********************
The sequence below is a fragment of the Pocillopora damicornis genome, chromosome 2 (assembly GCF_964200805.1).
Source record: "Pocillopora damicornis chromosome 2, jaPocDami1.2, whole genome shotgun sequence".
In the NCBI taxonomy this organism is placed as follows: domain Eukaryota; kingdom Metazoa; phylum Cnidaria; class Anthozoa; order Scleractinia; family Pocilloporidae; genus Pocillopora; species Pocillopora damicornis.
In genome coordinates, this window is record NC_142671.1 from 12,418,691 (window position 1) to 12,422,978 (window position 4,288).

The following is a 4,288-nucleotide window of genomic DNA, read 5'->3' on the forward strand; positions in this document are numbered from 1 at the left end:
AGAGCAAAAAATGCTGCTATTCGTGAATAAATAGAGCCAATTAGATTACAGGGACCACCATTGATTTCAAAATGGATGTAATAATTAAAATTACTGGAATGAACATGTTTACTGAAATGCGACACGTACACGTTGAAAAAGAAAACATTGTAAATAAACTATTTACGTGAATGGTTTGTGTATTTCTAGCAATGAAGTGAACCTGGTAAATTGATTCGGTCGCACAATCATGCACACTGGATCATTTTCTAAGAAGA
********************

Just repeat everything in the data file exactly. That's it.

The sequence below is a fragment of the Pocillopora damicornis genome, chromosome 2 (assembly GCF_964200805.1).
Source record: "Pocillopora damicornis chromosome 2, jaPocDami1.2, whole genome shotgun sequence".
In the NCBI taxonomy this organism is placed as follows: domain Eukaryota; kingdom Metazoa; phylum Cnidaria; class Anthozoa; order Scleractinia; family Pocilloporidae; genus Pocillopora; species Pocillopora damicornis.
In genome coordinates, this window is record NC_142671.1 from 12,418,691 (window position 1) to 12,422,978 (window position 4,288).

The following is a 4,288-nucleotide window of genomic DNA, read 5'->3' on the forward strand; positions in this document are numbered from 1 at the left end:
AGAGCAAAAAATGCTGCTATTCGTGAATAAATAGAGCCAATTAGATTACAGGGACCACCATTGATTTCAAAATGGATGTAATAATTAAAATTACTGGAATGAACATGTTTACTGAAATGCGACACGTACACGTTGAAAAAGAAAACATTGTAAATAAACTATTTACGTGAATGGTTTGTGTATTTCTAGCAATGAAGTGAACCTGGTAAATTGATTCGGTCGCACAATCATGCACACTGGATCATTTTCTAAGAAGA